GPS and GIS Current Events
Deep Sea Internet Has Geological Applications|
October 17, 2013 | University at Buffalo
“University at Buffalo researchers are developing a deep-sea Internet. The technological breakthrough could lead to improvements in tsunami detection, offshore oil and natural gas exploration, surveillance, pollution monitoring and other activities.” Quoted from the University at Buffalo press release.
The Government Shutdown and Geology|
October 15, 2013 | American Geophysical Union
The American Geophysical Union has a short article that explains why the “Government Shutdown Affects More Than Jobs“.
Mount McKinley Shrinks by 83 Feet
National Park Service Image
September 17, 2013 | CNN
New measurements made by Alaska’s Statewide Mapping Initiative and the United States Geological Survey have placed a new altitude on the summit of Mount McKinley, America’s highest mountain. It’s official height is now 20,237 feet instead of the previous 20,320 feet. (It didn’t really “shrink”. Just better measurement methods.)
California Seafloor Mapping Program|
August 16, 2013 | USGS
“Three new USGS products in an ongoing series by the California Seafloor Mapping Program were released August 9th, 2013 — a map set for the area offshore of Carpinteria in southern California, a catalog of GIS data layers for all of CSMP’s published maps, and a collection of videos and photos of the seafloor along the entire California coast.” Quoted from the USGS announcement.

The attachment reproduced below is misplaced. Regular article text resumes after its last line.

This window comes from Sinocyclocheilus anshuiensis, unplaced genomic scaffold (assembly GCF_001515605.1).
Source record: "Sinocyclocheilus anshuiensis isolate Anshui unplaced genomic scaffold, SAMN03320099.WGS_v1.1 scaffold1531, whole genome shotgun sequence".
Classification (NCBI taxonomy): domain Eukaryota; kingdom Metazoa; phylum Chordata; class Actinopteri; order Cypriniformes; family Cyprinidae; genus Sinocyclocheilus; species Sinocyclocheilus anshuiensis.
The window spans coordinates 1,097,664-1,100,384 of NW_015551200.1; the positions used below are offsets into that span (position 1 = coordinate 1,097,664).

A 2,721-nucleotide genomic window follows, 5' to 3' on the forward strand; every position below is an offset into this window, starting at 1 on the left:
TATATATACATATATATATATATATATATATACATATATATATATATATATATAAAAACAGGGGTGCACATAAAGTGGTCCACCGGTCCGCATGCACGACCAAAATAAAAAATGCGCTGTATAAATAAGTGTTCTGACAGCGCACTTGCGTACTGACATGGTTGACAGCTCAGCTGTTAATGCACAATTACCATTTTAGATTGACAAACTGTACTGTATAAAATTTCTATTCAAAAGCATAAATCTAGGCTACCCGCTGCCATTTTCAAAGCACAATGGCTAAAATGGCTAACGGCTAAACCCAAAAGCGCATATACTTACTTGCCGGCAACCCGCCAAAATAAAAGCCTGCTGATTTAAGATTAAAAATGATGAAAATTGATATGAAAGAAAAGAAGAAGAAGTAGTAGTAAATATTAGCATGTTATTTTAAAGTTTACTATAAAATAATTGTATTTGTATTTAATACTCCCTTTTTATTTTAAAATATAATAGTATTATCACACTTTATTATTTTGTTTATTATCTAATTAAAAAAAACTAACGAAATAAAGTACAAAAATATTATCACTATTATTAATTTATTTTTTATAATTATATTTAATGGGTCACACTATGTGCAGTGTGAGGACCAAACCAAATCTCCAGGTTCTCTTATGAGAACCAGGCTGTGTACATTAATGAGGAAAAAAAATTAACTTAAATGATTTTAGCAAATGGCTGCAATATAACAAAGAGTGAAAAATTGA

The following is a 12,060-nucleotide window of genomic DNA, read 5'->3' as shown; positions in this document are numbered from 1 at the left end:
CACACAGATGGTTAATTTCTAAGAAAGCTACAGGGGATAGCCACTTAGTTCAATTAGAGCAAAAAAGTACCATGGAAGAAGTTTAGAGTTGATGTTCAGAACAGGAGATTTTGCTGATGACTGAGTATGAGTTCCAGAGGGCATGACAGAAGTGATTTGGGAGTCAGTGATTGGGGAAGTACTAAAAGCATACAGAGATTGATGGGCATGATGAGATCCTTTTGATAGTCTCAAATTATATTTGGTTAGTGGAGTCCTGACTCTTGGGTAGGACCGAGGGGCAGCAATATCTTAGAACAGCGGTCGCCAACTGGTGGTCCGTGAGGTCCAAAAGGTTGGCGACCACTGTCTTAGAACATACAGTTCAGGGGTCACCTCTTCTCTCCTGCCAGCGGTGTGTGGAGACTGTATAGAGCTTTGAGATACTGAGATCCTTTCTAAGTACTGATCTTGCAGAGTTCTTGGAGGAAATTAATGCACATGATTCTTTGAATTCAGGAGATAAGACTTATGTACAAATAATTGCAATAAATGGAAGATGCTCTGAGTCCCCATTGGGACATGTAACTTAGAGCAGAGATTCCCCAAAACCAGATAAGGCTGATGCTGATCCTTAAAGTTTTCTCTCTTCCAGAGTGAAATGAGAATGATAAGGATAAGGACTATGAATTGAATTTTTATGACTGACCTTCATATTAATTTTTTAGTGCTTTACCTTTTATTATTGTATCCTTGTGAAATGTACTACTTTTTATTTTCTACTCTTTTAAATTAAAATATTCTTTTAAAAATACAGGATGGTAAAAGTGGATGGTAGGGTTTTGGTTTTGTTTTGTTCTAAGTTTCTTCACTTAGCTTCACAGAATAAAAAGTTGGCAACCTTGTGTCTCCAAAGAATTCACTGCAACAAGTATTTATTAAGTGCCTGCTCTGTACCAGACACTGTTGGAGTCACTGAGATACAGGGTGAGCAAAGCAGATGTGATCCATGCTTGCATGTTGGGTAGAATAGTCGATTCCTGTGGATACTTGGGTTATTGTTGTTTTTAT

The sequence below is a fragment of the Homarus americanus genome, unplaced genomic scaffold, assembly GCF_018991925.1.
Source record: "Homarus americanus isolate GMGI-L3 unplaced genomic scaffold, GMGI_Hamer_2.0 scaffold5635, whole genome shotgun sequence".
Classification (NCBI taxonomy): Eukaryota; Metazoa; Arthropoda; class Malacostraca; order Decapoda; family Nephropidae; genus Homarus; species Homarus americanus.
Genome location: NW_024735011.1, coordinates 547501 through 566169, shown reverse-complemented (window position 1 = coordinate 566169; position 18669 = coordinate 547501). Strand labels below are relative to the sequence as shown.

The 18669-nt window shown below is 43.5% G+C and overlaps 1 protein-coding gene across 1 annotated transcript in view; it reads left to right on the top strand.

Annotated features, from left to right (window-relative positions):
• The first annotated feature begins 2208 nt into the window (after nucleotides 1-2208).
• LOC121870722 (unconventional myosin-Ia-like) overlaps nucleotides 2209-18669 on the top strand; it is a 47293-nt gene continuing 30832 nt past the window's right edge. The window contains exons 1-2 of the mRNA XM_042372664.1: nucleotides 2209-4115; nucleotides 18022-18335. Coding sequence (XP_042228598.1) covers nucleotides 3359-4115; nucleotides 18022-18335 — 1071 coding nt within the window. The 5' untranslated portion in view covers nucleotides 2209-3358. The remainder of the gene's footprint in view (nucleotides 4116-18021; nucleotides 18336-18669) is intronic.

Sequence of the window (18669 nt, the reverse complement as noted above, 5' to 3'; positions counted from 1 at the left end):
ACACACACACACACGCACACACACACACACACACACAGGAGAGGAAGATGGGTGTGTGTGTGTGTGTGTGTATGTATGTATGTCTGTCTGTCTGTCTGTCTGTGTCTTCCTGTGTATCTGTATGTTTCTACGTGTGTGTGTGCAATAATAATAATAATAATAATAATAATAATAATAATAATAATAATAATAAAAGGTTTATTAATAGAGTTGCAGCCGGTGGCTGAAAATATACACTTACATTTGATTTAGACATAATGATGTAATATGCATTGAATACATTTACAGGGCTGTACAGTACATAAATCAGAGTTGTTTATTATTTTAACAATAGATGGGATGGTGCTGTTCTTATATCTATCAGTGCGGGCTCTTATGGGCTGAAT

Landscape Consequences of Natural Gas Extraction|
June 16, 2013 | USGS
USGS has published: “Landscape Consequences of Natural Gas Extraction in Fayette and Lycoming Counties, Pennsylvania, 2004–2010″ as an open file report.
History of the Prime Meridian|
May 29, 2013 | National Geographic
How did Greenwich, England become Earth’s zero-degree longitude reference point?
USGS Topo Maps on Your Phone|
May 6, 2013 | USGS
“Android and iPhone users can now use their mobile devices as digital topo maps, leveraging USGS maps together with the power of GPS to zoom in on their precise location while hiking, biking, running, or any other activity that benefits from precision navigation.” Quoted from the USGS announcement.
USGS Crowd-Sourcing Test|
April 5, 2013 | USGS
“Over a trial period of ten months, 143 volunteers collected, improved, or deleted data on more than 6,400 structures in Colorado. The volunteers’ actions were accurate and exceeded USGS quality standards. In the Colorado pilot project the volunteer-collected data showed an improvement of approximately 25 percent in both location and attribute accuracy for existing data points. Completeness, or the extent to which all appropriate features were identified and recorded, was nearly perfect.” Quoted from the USGS summary.